Goldman, A. I. (2006). Simulating minds : the philosophy, psychology, and neuroscience of mindreading. Oxford: Oxford University.

Goldman, A. I. (2011) Two Routes to Empathy. In A. Coplan, & P. Goldie, (Eds.), Empathy: Philosophical and Psychological Perspectives. Oxford: Oxford University.

Heidegger, M. (1962 [1927]). Being and Time. J. Macquarrie and E. Robinson, (Trans.). Oxford: Blackwell.

Heidegger, M. (1978 [1929]). ‘What is Metaphysics?’ in his Basic Writings. D. F. Krell (Ed. and trans.). London: Routledge.

Heidegger, M. (1993 [1927]). Sein und Zeit. 19. Edition. Tübingen: Max Niemeyer.

Husserl, E. (1973 [1948]). Experience and Judgment: Investigations in a Genealogy of Logic. London: Routledge & Kegan Paul.

De Jaegher, H., & E. Di Paolo. (2007). Participatory Sense-Making: An enactive approach to social cognition. Phenomenology and the Cognitive Sciences, 6, 485-507.

Von Kaufmann, R. (2014). Slideshow Lecture. Presented at the Laguna College of Art and Design. Laguna Beach, California. [Online] Available from: https://www.youtube.com/watch?v=odb_j855EUY [Accessed 12 January 2015].

Krueger, J. (2011). Extended Cognition and the Space of Social Interaction. Consciousness and Cognition, 20, 643-657.

Merleau-Ponty, M. (2012 [1945]). Phenomenology of Perception. Hoboken: Routledge.

Plato. (1988). The Republic, 2nd edition. Desmond Lee (Trans.). London: Penguin.

Ratcliffe, M. (2005). The Feeling of Being. Journal of Consciousness Studies, 12(8-10), 43-60.

Sartre, J. P. (1998 [1943]). Being and Nothingness: An Essay on Phenomenological Ontology. Hazel E. Barnes (Trans.). London: Routledge.

Slaby, J. (2014). Empathy’s Blind Spot. Medicine, Health Care and Philosophy, 17, 249-258.

Tolstoy, L. (1996 [1896]). What is Art? Richard Pevear & Larissa Volokhonsky (Trans.). Harmondsworth: Penguin.

Da Vinci, L. (2008). Notebooks. Selected by Irma A. Richter. Thereza Wells (Ed.). Oxford: Oxford University.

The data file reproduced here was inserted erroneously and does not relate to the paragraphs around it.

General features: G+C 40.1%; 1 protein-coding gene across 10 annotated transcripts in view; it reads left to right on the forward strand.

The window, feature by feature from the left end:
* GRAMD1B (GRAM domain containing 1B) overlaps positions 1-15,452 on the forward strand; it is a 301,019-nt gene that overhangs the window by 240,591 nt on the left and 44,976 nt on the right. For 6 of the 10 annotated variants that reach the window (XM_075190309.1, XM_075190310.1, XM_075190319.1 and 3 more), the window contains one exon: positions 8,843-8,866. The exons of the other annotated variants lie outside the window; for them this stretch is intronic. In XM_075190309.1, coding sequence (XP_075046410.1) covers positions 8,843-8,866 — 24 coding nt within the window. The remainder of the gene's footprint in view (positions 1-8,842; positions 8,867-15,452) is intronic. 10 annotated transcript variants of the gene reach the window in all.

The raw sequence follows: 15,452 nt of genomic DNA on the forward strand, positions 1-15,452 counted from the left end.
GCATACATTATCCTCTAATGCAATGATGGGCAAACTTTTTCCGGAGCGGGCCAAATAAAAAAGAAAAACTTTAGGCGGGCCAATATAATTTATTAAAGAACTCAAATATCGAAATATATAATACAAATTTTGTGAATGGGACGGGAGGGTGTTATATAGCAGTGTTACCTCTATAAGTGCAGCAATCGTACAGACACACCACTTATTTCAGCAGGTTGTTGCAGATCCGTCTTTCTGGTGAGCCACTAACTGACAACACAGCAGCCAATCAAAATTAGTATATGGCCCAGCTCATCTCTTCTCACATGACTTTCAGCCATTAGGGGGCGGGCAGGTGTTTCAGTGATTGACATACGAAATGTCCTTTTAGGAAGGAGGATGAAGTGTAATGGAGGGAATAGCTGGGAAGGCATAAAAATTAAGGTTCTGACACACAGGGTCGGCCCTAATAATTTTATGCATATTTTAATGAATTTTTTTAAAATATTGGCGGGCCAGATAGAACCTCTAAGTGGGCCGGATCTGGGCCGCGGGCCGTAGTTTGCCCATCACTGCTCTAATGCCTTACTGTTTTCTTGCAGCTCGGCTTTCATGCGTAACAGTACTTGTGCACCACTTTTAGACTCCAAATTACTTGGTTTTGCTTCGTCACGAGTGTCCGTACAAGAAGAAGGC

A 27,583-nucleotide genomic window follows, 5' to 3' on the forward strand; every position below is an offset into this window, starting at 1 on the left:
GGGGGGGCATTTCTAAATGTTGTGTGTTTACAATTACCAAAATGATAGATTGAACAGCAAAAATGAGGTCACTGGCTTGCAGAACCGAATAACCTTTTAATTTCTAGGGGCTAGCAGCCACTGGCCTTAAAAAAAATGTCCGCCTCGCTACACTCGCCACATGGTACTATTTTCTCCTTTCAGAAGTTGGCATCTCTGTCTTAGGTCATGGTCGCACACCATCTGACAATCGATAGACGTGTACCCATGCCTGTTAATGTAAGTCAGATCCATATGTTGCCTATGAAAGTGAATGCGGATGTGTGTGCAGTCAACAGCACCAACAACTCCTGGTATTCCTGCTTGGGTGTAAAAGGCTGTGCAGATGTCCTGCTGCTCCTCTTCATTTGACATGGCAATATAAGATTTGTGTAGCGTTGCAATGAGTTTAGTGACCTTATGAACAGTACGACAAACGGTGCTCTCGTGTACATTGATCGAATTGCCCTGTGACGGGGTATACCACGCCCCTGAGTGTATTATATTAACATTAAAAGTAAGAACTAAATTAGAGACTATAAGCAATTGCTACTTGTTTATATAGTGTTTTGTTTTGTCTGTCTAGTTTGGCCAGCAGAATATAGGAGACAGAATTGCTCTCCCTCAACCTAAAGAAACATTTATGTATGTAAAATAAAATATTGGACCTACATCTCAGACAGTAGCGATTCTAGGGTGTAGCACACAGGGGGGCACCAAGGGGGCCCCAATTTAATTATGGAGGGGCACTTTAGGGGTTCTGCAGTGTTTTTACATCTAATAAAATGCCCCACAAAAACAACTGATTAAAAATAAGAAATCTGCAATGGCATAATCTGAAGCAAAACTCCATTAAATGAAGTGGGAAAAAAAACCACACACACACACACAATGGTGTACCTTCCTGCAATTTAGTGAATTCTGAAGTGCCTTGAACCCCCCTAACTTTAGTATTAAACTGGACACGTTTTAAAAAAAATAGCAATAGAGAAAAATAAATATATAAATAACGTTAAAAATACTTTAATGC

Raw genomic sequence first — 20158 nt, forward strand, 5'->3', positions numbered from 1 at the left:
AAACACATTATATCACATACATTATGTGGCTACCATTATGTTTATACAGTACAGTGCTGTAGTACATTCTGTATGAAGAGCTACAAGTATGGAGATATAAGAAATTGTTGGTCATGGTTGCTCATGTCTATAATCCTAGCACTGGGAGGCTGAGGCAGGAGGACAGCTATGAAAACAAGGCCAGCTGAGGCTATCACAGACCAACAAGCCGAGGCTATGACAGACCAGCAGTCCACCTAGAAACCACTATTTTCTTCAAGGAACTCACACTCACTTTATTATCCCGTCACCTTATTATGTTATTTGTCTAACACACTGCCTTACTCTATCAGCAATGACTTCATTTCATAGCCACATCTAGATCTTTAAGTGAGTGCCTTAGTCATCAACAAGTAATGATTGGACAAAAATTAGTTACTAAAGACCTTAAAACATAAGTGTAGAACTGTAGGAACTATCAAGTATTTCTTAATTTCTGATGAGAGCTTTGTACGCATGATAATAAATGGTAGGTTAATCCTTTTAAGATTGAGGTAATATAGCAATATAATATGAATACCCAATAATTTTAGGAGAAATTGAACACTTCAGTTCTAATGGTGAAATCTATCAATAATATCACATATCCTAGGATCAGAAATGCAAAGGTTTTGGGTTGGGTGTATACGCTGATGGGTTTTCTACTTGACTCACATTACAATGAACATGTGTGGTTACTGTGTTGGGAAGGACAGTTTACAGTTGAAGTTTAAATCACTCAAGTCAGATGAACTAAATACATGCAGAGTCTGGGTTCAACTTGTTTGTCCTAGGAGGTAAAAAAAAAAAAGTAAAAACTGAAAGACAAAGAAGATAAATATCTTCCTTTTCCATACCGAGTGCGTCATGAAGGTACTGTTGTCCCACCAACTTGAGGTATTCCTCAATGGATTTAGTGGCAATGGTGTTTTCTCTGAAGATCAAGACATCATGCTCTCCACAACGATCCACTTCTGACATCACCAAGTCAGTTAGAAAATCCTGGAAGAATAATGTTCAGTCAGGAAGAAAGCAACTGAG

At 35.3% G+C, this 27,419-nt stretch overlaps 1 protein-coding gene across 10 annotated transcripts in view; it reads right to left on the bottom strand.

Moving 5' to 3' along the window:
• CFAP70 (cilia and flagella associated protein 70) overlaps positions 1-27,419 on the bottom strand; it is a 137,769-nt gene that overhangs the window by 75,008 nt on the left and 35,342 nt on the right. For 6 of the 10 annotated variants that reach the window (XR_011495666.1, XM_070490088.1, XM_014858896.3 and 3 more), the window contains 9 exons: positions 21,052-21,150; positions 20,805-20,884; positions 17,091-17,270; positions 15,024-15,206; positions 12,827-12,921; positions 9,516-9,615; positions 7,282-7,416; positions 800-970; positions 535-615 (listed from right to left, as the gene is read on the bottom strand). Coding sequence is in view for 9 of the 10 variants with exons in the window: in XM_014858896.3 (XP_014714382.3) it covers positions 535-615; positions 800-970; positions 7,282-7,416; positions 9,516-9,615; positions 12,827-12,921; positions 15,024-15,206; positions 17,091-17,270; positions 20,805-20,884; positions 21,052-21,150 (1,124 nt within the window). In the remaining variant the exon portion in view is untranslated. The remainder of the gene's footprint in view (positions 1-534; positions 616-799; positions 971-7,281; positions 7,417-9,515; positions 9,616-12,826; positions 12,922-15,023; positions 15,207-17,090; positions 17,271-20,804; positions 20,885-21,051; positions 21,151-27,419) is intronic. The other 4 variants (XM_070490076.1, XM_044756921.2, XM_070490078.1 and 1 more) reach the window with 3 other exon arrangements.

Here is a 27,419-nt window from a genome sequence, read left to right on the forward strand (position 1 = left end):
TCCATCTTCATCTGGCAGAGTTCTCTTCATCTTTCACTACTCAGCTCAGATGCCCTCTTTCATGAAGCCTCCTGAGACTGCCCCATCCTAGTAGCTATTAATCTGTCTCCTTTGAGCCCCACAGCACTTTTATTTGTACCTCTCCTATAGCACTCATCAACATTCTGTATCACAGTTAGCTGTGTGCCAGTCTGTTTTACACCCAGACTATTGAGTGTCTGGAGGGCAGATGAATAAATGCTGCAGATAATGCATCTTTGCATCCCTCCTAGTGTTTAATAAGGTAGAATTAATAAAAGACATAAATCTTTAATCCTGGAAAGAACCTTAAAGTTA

Wollheim, R. (1980). Art and Its Objects: With Six Supplementary Essays. Reprinted 2. ed. Cambridge: Cambridge University.

Zahavi, D. (2001). Beyond Empathy: Phenomenological Approaches to Intersubjectivity. Journal of Consciousness Studies 8(5-7), 151-67.

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An unlikely protagonist

Aschersleben (c) Samantha Groenestyn (oil on linen)

Aschersleben (c) Samantha Groenestyn (oil on linen)

In Painting as an Art, Richard Wollheim (1987: 85; 101; 183) assigns himself the seemingly insurmountable task of binding together two startling yet attractive claims: that emotions are central to painting, and that a standard of correctness should nevertheless prevail. This means that we can look upon a painting and discern a certain mood, detect that the painting is expressive of some emotion—and that we can be correct or incorrect in this judgement. The intention of the artist is crucial to an accurate reading of the emotional content of the painting, which, in turn, is pivotal in grasping the meaning of the painting. When we speak of meaning, we acknowledge that the artist has embedded some discernable content in the painting.

Ascherslebensketch

Precisely how the artist inserts such meaning into a painting is of supreme importance to Wollheim. The idea that one can read a painting in a linguistic fashion irks him: being a sympathetic appreciator of art does not involve decoding a string of symbols. Symbols exist, undeniably, but—argues Wollheim (1987: 139)—they are but a small part of pictorial meaning. Ask a painter, and they will likely describe to you a complex and nuanced balance of technical factors, an arrangement of formal qualities that answers to some vision of what is coherent. Should this be too bland and technical, or too abstract, Wollheim offers a humanised solution: we could, he ventures, conceive of these loose formal decisions as a person, with a personality, with thoughts and biases and predilections, with feelings that colour their vision.